Posted on May 02 2016
Quick: What’s the first word you think of when you hear “opal”? The answer will vary from person to person but for me it would be “mysterious” or “wondrous.” That would be quickly followed by “magical” and “exciting.” Something is happening beneath its surface, something dynamic and changing. A living force with amazing play of light appears trapped inside — intense, colorful, and unquenchable.
A Simple Name
The name “opal” may have come from the Sanskrit word “upala”. However, when it reached the Ancient Romans they gave it the Latin name “opalus” which simply means “precious stone.” That’s a bit like calling a rare orchid a “beautiful flower.” Fortunately we don’t speak Latin, the name “opal” has acquired all the gem’s visual magic. A stone this gorgeous deserves a spellbinding name that summons its true power.
Opal and Writers
Through the ages, writers have accounted for opal’s kaleidoscopic interior by comparing it to galaxies swirling endlessly, and brilliantly colored fireworks. Naturally, they’ve also compared it to volcanoes. In 75 AD, the Roman scholar Pliny observed, “Some opal carry such a play within them that they equal the deepest and richest colors of painters. Others…simulate the flaming fire of burning sulphur and even the bright blaze of burning oil.”
These exceptional opals have names that summon these colorful comparisons. Here are some of the best known:
- Halley’s Comet: At 1,982.5 carats, the largest uncut black opal in the world truly looks like it was captured from the universe.
- The Flame Queen: Perhaps the most famous opal though it weighs only 253 carats. It has a domed red and orange center surrounded by a gorgeous band of blue green.
- Aurora Australis: Considered the world’s most valuable black opal it weighs 1,860 carats.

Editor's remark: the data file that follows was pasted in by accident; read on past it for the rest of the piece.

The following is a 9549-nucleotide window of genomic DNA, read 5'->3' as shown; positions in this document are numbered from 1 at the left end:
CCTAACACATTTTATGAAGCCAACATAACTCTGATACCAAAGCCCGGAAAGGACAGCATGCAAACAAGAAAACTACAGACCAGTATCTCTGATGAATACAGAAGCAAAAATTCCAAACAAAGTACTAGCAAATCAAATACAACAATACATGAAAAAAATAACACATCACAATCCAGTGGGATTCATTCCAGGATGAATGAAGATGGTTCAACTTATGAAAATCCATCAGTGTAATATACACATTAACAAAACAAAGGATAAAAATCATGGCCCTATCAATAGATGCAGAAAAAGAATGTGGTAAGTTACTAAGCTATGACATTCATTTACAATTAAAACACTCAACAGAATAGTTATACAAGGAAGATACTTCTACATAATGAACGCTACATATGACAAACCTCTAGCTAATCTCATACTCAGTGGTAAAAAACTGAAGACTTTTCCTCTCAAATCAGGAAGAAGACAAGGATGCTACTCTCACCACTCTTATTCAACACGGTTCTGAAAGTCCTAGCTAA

Sunny and dry with a chance of opals
These three famous opals originated in Australia, which provides a large percent of the world’s supply. The semi-desert outback provides the perfect environment for opal formation. Seasonal rains dissolve silica and seep deep into the earth filling crevices in the sedimentary rock. Long periods of sun and heat evaporate most of the water, leaving the dried silica. After only 20 to 65 million years, the silica becomes opal waiting to be found.
Australia got lucky
Opals bring luck, or the story goes, and this is certainly true in the Australian states of South Australia, New South Wales, and Queensland. They lie along the Great Inland Sea that dried up over millions of years. The finest opals in the world come from this region. White opal is found in South Australia and Lightening Ridge, New South Whales is the source for the black opal.
The water is gone . . . but maybe not
So that’s the story: the water disappeared and the opals formed. Are we sure? As I mentioned in the intro, opal appears dynamic and changing and we can easily imagine a surging fire trapped within it. Turns out that there is a living force inside opal and it’s the opposite of fire. The majority of water did disappeared — but not all of it. What stayed behind hid before our eyes. Opals can be as much as 20% water and most range from 6 to 10%. Oddly enough, the hot dry conditions that create opal can make it brittle once it is out of the ground. A healthy amount of humidity keeps it beautiful.
The complete scope
Most treasured gifts . . .
- Bestow the gift of prophesy.
- Impart purity.
- Reveal truth.
- Protect from diseases.
- And amazingly, preserve the color of blond hair: now that’s big — that’s really big.
How opal gets its colors
According to Arabic legend, opal falls from the heavens in flashes of lightning. I think that’s a great understanding and certainly more “colorful” than the scientific explanation. The grid pattern below shows the arrangement of opal’s interior: micron sized spheres layered on top of each other. A micron represents one ten millionth of a meter. When light enters opal, the waves pass back and forth among the tiny spheres, bending and diffracting at different angles to produce the spectral light show that we see in opal. Different sizes of spheres create the different colors. Who says that isn’t magic?